Thursday, June 24, 2021 | 11am–5pm
ADMISSION: Free and open to the public
In honor of the Summer Solstice and the opening of GOLEM: A Call to Action, attend our celebration of art, community, and the land we inhabit by enjoying free Museum admission all day long.
GOLEM: A Call to Action, by artist Julie Weitz, is the inaugural exhibition in our Black Box Gallery—a new, dedicated space for media art at The Contemporary Jewish Museum (The CJM). Drawing on Jewish allegory, folklore, and spiritual practice, Weitz’s video artworks, My Golem as a Wildland Firefighter and Prayer for Burnt Forests, examine the causes and impacts of megafires, an increasingly devastating aspect of life in California. These works explore progressive wildfire management, including controlled burns—a method long used by California’s Indigenous communities—alongside the Jewish imperative of tikkun olam (to heal the world), calling on all of us to uphold the land’s right to rest and recuperation.
Plus, with free general admission to The Museum, don’t miss your chance to experience all of the exhibitions on view! Explore the mysterious photography of Predicting the Past: Zohar Studios, The Lost Years in its final days before it closes on June 27. Discover the story of the birth of the blue jean in Levi Strauss: A History of American Style, closing August 8, and learn about nineteenth-century Jewish life in San Francisco through textiles in Threads of Jewish Life, closing June 27.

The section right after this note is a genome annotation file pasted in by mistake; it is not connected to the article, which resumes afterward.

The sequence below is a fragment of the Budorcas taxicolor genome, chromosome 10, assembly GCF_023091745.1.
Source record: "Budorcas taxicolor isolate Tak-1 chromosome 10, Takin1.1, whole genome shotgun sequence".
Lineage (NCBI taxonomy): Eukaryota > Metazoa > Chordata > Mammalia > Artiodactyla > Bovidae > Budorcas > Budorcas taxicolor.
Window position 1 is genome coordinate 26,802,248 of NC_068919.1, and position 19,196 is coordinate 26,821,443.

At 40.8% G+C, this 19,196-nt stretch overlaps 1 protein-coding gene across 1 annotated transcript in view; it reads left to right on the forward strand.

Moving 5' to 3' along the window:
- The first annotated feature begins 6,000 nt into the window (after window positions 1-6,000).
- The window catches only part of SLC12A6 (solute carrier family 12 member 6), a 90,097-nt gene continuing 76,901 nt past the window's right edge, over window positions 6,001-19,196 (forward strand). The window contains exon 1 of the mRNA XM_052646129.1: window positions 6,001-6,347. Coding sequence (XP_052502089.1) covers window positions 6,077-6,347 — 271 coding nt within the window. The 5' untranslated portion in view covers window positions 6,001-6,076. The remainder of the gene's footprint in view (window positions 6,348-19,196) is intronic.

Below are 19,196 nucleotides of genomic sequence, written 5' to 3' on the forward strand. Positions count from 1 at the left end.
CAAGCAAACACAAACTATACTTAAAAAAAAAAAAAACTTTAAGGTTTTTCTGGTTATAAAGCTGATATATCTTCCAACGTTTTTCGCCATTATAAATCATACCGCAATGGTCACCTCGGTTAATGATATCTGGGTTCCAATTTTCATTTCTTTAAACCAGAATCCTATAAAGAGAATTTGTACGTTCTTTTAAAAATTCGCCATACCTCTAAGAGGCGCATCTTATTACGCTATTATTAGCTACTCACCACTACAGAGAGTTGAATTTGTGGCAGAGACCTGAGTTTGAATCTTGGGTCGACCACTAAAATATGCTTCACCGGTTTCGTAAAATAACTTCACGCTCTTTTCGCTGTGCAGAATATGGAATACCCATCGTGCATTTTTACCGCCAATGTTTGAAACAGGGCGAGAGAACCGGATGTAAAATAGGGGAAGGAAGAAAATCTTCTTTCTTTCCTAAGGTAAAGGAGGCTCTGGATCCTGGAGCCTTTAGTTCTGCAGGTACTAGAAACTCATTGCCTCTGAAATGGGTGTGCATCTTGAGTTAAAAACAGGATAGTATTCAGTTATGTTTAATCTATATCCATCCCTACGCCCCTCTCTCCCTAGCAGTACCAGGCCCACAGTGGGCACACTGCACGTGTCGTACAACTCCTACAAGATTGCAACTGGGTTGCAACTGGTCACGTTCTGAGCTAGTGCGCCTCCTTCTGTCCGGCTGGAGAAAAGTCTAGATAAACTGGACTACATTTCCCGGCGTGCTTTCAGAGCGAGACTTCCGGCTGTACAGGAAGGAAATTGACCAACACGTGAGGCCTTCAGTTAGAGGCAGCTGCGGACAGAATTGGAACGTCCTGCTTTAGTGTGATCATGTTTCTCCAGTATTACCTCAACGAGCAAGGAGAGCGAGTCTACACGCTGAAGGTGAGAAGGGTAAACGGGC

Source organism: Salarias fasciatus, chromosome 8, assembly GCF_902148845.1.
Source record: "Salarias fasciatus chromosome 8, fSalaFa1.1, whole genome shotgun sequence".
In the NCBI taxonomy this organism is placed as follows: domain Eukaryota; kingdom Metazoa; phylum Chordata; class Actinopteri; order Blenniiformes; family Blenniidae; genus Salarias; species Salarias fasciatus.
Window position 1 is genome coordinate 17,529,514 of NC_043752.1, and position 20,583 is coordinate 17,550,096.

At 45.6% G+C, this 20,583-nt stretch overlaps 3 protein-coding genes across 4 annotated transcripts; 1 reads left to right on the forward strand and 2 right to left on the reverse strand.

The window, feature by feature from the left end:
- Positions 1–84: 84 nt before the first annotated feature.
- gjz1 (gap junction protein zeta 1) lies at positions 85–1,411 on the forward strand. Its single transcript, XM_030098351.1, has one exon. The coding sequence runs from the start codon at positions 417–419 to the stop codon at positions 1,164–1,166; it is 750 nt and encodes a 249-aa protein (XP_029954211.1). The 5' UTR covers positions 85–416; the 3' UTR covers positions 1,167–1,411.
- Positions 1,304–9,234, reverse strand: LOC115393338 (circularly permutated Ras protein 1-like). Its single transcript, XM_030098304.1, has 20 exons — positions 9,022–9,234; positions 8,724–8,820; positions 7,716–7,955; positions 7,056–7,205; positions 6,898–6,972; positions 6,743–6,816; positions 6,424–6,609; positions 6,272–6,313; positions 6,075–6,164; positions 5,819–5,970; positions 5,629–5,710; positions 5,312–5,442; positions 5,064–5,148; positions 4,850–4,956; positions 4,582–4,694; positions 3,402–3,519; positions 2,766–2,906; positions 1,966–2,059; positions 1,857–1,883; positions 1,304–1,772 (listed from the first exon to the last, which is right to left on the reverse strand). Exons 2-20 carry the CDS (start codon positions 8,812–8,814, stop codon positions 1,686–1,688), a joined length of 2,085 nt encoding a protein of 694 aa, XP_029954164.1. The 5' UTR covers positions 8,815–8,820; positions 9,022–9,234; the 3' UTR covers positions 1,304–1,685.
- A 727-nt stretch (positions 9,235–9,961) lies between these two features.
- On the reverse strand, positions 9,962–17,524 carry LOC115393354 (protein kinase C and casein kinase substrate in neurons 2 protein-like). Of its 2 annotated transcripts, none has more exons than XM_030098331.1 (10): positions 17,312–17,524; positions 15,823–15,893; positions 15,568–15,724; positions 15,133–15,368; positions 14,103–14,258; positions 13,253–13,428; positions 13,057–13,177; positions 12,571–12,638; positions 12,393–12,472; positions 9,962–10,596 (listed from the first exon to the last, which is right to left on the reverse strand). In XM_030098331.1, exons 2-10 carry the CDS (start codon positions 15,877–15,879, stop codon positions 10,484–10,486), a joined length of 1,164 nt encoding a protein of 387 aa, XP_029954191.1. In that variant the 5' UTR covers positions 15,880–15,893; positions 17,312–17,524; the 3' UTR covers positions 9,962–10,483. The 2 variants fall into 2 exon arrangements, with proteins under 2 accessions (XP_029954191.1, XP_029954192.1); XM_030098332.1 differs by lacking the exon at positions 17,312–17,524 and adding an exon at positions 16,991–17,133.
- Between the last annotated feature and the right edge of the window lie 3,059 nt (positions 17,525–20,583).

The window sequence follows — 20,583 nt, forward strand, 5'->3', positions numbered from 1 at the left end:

Book your free ticket today! All visitors are strongly encouraged to book tickets online in advance to facilitate a contactless visit to The Museum.
GOLEM: A Call to Action is a digital exhibition in three parts by Los Angeles–based artist Julie Weitz, comprising three video artworks—Golem v. Golem, My Golem as a Wildland Firefighter, and Prayer for Burnt Forests—that draw on Jewish allegory, folklore, and spiritual practice to confront societal and ecological disasters. The legend of the golem originates as far back as the Middle Ages, when Jewish mystics imagined the creation of a clay humanoid as a meditative technique for becoming closer to God. By the nineteenth century, popular Yiddish folktales characterized the golem as a helper, companion, or rescuer of an imperiled Jewish community. In this exhibition, Weitz revitalizes golem mythology to frame a moral imperative for action on the social and ecological issues we face today.